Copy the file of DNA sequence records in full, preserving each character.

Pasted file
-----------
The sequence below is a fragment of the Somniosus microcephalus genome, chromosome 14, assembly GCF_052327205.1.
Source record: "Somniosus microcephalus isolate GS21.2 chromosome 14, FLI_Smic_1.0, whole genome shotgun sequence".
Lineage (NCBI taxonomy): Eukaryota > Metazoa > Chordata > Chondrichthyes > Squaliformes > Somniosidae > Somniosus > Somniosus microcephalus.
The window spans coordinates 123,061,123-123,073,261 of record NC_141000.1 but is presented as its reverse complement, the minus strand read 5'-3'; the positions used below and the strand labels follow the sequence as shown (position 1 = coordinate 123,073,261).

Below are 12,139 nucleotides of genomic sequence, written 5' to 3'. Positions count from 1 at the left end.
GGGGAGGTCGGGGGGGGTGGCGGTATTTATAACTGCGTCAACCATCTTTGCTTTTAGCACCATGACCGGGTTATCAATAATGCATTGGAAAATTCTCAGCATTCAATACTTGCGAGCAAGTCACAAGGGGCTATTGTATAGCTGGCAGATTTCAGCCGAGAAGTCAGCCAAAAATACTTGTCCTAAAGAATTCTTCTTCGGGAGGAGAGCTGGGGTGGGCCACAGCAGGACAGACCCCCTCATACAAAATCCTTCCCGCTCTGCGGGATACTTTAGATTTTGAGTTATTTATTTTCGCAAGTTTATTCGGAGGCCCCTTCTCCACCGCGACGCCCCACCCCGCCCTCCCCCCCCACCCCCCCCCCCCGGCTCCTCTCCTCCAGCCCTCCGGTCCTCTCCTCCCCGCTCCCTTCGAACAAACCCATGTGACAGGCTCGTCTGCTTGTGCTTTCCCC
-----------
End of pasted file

The sequence below is a fragment of the Somniosus microcephalus genome, chromosome 14, assembly GCF_052327205.1.
Source record: "Somniosus microcephalus isolate GS21.2 chromosome 14, FLI_Smic_1.0, whole genome shotgun sequence".
Lineage (NCBI taxonomy): Eukaryota > Metazoa > Chordata > Chondrichthyes > Squaliformes > Somniosidae > Somniosus > Somniosus microcephalus.
The window spans coordinates 123,061,123-123,073,261 of record NC_141000.1 but is presented as its reverse complement, the minus strand read 5'-3'; the positions used below and the strand labels follow the sequence as shown (position 1 = coordinate 123,073,261).

Below are 12,139 nucleotides of genomic sequence, written 5' to 3'. Positions count from 1 at the left end.
GGGGAGGTCGGGGGGGGTGGCGGTATTTATAACTGCGTCAACCATCTTTGCTTTTAGCACCATGACCGGGTTATCAATAATGCATTGGAAAATTCTCAGCATTCAATACTTGCGAGCAAGTCACAAGGGGCTATTGTATAGCTGGCAGATTTCAGCCGAGAAGTCAGCCAAAAATACTTGTCCTAAAGAATTCTTCTTCGGGAGGAGAGCTGGGGTGGGCCACAGCAGGACAGACCCCCTCATACAAAATCCTTCCCGCTCTGCGGGATACTTTAGATTTTGAGTTATTTATTTTCGCAAGTTTATTCGGAGGCCCCTTCTCCACCGCGACGCCCCACCCCGCCCTCCCCCCCCACCCCCCCCCCCCGGCTCCTCTCCTCCAGCCCTCCGGTCCTCTCCTCCCCGCTCCCTTCGAACAAACCCATGTGACAGGCTCGTCTGCTTGTGCTTTCCCC